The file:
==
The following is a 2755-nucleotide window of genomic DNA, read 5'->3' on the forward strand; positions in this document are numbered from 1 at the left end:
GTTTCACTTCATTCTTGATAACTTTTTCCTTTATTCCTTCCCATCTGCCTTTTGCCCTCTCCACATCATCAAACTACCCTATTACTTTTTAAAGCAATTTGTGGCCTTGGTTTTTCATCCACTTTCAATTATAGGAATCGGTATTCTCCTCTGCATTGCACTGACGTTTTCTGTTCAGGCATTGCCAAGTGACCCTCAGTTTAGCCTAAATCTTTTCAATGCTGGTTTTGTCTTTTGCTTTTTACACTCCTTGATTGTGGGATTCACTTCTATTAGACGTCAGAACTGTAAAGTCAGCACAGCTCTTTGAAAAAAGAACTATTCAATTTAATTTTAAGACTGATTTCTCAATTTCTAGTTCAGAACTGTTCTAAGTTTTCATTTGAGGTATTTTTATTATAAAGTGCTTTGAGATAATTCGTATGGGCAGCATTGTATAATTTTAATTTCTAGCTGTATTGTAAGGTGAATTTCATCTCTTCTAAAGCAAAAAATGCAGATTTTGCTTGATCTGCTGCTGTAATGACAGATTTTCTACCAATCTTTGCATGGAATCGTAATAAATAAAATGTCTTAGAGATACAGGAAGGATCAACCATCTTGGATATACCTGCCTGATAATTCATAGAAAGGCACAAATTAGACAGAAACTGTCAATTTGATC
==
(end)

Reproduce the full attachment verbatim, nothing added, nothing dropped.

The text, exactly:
The following is a 2755-nucleotide window of genomic DNA, read 5'->3' on the forward strand; positions in this document are numbered from 1 at the left end:
GTTTCACTTCATTCTTGATAACTTTTTCCTTTATTCCTTCCCATCTGCCTTTTGCCCTCTCCACATCATCAAACTACCCTATTACTTTTTAAAGCAATTTGTGGCCTTGGTTTTTCATCCACTTTCAATTATAGGAATCGGTATTCTCCTCTGCATTGCACTGACGTTTTCTGTTCAGGCATTGCCAAGTGACCCTCAGTTTAGCCTAAATCTTTTCAATGCTGGTTTTGTCTTTTGCTTTTTACACTCCTTGATTGTGGGATTCACTTCTATTAGACGTCAGAACTGTAAAGTCAGCACAGCTCTTTGAAAAAAGAACTATTCAATTTAATTTTAAGACTGATTTCTCAATTTCTAGTTCAGAACTGTTCTAAGTTTTCATTTGAGGTATTTTTATTATAAAGTGCTTTGAGATAATTCGTATGGGCAGCATTGTATAATTTTAATTTCTAGCTGTATTGTAAGGTGAATTTCATCTCTTCTAAAGCAAAAAATGCAGATTTTGCTTGATCTGCTGCTGTAATGACAGATTTTCTACCAATCTTTGCATGGAATCGTAATAAATAAAATGTCTTAGAGATACAGGAAGGATCAACCATCTTGGATATACCTGCCTGATAATTCATAGAAAGGCACAAATTAGACAGAAACTGTCAATTTGATC